Consumers

MyRepublic pays penalties for NBN speed claims

NBN provider MyRepublic Pty Ltd (MyRepublic) has paid penalties totalling $25,200 following the ACCC issuing two infringement notices for alleged false or misleading representations about its NBN service performance.

Between December 2017 and April 2018, MyRepublic marketed its NBN services using statements such as “up to nbnTM100 Speed Tier” and “nbn™50 Speed Tier” on its website.

The MyRepublic website contained fine print disclaimers that the ACCC considered were ineffective as they were not prominent and did not provide clear information.

Correction: Cruisin Motorhomes pays penalty for excessive payment surcharges

Cruisin Motorhomes Pty Ltd (Cruisin Motorhomes) has paid a penalty of $12,600 after the ACCC issued an infringement notice for an alleged breach of the excessive payment surcharge laws in the Competition and Consumer Act 2010.

Cruisin Motorhomes operates a campervan and motorhome rental business, with branches in Hobart, Brisbane, Sydney, Melbourne and Cairns.

The ACCC alleged that, in January 2018, Cruisin Motorhomes charged Visa and MasterCard customers a 2 per cent surcharge, despite the cost of processing the payment ranging from 0.41 to 1.48 per cent.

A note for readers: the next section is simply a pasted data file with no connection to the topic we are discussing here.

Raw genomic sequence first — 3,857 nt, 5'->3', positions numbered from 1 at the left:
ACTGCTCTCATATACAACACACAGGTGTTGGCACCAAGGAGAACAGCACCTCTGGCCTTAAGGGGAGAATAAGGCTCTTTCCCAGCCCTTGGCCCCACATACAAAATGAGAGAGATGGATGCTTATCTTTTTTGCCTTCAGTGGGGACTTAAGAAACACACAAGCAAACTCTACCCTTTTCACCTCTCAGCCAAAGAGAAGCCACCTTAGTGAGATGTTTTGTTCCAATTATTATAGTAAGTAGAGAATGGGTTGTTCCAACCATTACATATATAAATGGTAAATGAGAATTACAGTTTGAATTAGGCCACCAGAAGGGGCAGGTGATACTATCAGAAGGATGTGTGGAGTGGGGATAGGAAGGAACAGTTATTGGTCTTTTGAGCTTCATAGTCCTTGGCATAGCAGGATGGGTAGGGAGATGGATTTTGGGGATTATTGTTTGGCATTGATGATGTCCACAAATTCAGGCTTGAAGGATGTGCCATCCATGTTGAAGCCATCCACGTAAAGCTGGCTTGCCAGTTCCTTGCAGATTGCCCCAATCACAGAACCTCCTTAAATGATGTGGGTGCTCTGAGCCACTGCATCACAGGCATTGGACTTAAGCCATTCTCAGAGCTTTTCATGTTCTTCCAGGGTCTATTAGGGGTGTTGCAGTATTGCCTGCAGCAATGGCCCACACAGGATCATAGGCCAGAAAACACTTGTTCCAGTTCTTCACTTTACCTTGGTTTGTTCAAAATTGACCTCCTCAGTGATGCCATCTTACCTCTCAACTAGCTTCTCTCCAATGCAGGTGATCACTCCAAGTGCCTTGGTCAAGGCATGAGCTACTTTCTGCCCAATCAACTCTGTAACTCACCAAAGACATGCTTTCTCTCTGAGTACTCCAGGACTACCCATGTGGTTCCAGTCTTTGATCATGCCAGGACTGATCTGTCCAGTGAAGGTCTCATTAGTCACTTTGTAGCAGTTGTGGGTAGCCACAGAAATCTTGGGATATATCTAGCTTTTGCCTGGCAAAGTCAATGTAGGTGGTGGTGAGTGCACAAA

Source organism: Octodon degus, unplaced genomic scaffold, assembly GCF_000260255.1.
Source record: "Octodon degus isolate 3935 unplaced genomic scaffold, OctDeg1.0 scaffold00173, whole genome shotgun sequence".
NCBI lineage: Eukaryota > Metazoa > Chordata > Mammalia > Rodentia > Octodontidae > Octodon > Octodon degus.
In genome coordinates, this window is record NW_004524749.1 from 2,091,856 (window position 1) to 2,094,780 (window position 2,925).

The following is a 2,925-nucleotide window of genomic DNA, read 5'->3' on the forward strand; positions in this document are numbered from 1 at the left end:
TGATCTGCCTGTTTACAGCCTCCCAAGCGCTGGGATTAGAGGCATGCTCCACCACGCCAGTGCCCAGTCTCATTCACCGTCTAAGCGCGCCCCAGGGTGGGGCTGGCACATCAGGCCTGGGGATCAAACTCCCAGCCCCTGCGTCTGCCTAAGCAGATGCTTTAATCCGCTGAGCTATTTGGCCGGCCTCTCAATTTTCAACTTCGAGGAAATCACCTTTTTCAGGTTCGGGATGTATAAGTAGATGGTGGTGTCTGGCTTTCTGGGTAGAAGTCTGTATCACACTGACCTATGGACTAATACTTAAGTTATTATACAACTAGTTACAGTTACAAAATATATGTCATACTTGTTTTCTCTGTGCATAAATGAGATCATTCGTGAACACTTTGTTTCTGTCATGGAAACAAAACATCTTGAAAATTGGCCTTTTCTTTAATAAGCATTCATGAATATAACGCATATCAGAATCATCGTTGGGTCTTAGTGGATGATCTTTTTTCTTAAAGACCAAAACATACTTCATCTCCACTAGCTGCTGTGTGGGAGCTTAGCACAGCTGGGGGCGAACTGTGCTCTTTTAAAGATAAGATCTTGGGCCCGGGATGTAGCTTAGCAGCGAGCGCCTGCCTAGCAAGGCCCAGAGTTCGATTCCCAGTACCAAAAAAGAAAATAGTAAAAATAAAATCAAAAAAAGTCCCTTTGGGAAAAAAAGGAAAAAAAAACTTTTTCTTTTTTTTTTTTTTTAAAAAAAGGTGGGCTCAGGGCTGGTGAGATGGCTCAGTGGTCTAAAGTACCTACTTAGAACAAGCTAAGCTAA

Consumers' right to their own data is on its way

The consumer data right (CDR), which will enable customers to safely share their data with trusted service providers is a fundamental competition and consumer reform, ACCC Chair Rod Sims said in a speech at the Consumer Policy Research Centre’s Consumer Data Conference in Melbourne today.

The ACCC will have the lead role in turning the concept of a consumer data right into a reality, including rule-making, consumer education and, eventually, enforcement.

“The consumer data right is essentially a data portability right,” Mr Sims said.

Companies behaving badly?

ACCC Chair Rod Sims delivered the Giblin Lecture in Tasmania today, and shared his observations on company behaviour that drives breaches of Australia’s competition and consumer laws.

“Few companies behave badly often, but rather many engage in occasional significant instances of bad behaviour, which remains unacceptable.”

“It is often said that companies succeed by looking after the needs of their customers. I have been surprised over very many years, however, at the way in which many businesses often do precisely the opposite.”

When and how to intervene in markets

In a speech to the Australian Conference of Economists in Canberra today, Chair Rod Sims discussed the ACCC’s approach to market intervention in our current inquiries.

“Enhancing competition does not mean protecting all market participants from failure, nor does consumer protection extend to shielding consumers from price increases set by the markets.”

Home care - a guide to your consumer rights

When you buy goods or services in Australia you have consumer rights under the Australian Consumer Law. You have the same rights when you buy home care goods or services, or receive them through a government-funded Home Care Package.